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Stress Less Hunnicutt

Stress Less Hunnicutt - WELCOA Stressed Less One of The...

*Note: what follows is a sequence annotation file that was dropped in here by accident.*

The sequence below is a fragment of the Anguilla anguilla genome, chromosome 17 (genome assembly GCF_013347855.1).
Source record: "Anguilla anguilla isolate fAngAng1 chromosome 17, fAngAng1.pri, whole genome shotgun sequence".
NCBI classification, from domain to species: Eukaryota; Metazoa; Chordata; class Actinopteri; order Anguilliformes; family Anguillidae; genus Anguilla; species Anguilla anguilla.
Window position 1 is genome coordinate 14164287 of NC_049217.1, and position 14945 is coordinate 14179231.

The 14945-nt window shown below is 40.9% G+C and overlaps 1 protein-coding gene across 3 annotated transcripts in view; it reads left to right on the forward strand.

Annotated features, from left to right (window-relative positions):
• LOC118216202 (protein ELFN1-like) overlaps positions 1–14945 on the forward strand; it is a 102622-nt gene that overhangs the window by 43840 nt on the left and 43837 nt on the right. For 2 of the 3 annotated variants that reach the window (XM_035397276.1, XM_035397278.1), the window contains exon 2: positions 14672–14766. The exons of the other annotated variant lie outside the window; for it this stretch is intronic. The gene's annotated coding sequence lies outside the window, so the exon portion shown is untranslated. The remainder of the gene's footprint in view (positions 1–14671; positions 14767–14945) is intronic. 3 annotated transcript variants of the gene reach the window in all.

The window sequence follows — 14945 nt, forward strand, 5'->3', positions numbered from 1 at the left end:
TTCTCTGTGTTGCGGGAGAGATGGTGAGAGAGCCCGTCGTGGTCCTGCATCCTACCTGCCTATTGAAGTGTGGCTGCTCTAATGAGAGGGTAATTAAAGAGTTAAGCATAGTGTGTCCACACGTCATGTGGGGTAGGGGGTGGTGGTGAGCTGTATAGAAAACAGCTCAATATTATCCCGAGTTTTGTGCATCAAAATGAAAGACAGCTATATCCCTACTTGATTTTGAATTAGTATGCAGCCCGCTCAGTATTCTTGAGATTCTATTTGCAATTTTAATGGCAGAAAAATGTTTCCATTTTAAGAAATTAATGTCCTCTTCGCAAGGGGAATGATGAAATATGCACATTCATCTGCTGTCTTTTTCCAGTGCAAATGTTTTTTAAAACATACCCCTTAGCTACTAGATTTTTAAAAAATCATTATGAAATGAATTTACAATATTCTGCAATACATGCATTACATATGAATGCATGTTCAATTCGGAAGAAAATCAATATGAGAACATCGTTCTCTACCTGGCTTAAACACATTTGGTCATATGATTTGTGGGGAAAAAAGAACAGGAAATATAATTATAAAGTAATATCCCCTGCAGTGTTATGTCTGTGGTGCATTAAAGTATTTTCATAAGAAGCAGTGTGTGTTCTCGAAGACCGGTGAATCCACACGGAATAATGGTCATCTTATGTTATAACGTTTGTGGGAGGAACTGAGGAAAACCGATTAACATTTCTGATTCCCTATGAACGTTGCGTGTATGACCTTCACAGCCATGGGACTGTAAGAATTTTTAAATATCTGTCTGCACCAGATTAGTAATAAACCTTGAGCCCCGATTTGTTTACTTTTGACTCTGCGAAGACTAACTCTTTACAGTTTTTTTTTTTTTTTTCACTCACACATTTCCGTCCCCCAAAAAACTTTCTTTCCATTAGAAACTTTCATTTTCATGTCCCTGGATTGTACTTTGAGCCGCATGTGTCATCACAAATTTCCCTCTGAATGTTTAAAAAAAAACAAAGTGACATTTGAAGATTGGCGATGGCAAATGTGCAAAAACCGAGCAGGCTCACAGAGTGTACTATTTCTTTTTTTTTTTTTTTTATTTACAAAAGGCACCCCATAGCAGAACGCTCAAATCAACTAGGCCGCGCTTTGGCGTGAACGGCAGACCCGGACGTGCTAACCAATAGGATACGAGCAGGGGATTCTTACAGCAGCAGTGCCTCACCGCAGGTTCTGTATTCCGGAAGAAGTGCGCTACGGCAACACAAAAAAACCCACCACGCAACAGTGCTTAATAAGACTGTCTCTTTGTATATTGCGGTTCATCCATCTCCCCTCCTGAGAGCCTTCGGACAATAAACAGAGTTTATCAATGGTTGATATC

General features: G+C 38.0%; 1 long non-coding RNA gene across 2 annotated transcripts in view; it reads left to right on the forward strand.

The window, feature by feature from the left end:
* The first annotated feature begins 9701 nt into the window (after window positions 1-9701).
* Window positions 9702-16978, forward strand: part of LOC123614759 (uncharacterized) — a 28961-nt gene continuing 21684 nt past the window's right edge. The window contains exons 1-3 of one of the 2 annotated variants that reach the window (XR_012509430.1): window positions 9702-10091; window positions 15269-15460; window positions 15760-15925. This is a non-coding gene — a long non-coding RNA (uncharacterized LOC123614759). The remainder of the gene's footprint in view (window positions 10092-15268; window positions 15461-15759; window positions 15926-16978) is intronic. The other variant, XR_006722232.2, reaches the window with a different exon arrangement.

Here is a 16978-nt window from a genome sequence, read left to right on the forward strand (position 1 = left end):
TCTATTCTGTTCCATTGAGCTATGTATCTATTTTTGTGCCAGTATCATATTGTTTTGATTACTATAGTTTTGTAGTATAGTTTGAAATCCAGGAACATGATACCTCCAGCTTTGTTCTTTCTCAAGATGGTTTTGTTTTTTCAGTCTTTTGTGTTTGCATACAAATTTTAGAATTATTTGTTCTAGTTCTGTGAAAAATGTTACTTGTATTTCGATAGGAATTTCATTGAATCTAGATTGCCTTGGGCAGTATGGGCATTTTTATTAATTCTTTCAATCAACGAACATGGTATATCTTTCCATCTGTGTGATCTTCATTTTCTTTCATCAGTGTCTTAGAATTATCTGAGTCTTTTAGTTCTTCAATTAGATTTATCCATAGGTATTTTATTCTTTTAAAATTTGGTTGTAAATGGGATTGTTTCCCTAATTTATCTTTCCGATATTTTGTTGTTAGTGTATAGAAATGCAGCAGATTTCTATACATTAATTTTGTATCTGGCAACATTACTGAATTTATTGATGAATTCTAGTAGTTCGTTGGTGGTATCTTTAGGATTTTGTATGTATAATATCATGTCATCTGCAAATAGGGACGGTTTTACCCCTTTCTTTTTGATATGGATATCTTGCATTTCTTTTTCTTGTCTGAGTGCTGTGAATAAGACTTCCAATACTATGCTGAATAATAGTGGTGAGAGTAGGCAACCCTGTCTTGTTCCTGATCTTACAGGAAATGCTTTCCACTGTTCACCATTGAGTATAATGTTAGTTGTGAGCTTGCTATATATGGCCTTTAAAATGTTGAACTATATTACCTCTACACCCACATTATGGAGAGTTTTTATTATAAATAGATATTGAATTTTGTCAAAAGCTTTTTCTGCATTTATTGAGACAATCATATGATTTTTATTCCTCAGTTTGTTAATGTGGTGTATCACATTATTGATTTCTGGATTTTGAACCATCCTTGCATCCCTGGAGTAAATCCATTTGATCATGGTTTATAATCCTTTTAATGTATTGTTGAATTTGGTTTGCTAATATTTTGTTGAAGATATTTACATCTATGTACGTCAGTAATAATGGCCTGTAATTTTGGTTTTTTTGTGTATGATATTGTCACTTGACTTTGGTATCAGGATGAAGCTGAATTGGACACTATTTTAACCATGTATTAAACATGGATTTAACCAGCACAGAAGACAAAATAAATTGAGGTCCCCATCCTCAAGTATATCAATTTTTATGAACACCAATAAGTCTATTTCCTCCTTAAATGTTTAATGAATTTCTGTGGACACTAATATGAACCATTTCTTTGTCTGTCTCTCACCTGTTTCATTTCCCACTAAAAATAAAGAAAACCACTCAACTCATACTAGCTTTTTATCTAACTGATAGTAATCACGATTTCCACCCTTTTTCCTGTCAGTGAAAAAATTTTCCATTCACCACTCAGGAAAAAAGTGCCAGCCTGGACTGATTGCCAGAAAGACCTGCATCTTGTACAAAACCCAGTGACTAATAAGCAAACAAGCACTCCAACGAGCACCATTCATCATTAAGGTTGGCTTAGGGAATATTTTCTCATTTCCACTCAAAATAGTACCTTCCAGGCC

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WELCOA® © 20 07 WE LLN E SS CO U N CI L S O F A M E R I C A | W W W.WE LCOA .O RG ABSO LUTE ADVANTAG E | 31 Stressed L e s s One of The Nation's Leading Experts Shares Important Insight On Minimizing Personal Stress By David Hunnicutt, PhD S tress is a big issue in the U.S. In fact, it’s everywhere. It dogs us at work. It plagues us at home. It travels with us on the road. It shares our relationships. Ironically, it even sleeps with us. In fact, the more I read about the issue, the more sensitive I become to how pervasive it really is. And I’m not the only one who is coming to this important conclusion. Indeed, according to the findings of a recent NIOSH Report: 40% of workers reported their job was very or } extremely stressful; 25% view their jobs as the number one stressor in their lives; Some 75% of employees believe that workers have } more on-the-job stress than a generation ago; 29% of workers felt quite a bit or extremely } stressed at work; 26 percent of workers said they were “often or } very often burned out or stressed by their work.” If that’s not enough, the 2000 annual “Attitudes In The American Workplace VI” Gallup Poll sponsored by the Marlin Company reported that 80% of workers feel stress on the job. Frighteningly, 25% have felt like screaming or shouting because of job stress; and 14% of respondents had felt like striking a coworker in the past year, but didn’t. Stress As A Precursor To Illness With stacks of research to support it, researchers have found that the consequences of stress in the U.S. have become very real. According to the latest estimates, experts tell us that 80% of all disease may actually be stress-related. In my world, 80% is a very big number, especially in a country where more than $2 trillion is spent on health care services. When it comes to who stays healthy and who gets sick in the U.S., stress may very well be the #1 factor. Here’s A Stress Ball? But here’s what I find most interesting about all this. In a country where the vast majority of people seriously struggle with stress and 80% of all disease is said to be stress-related, the recommendations for combatting stress are way too simplistic.
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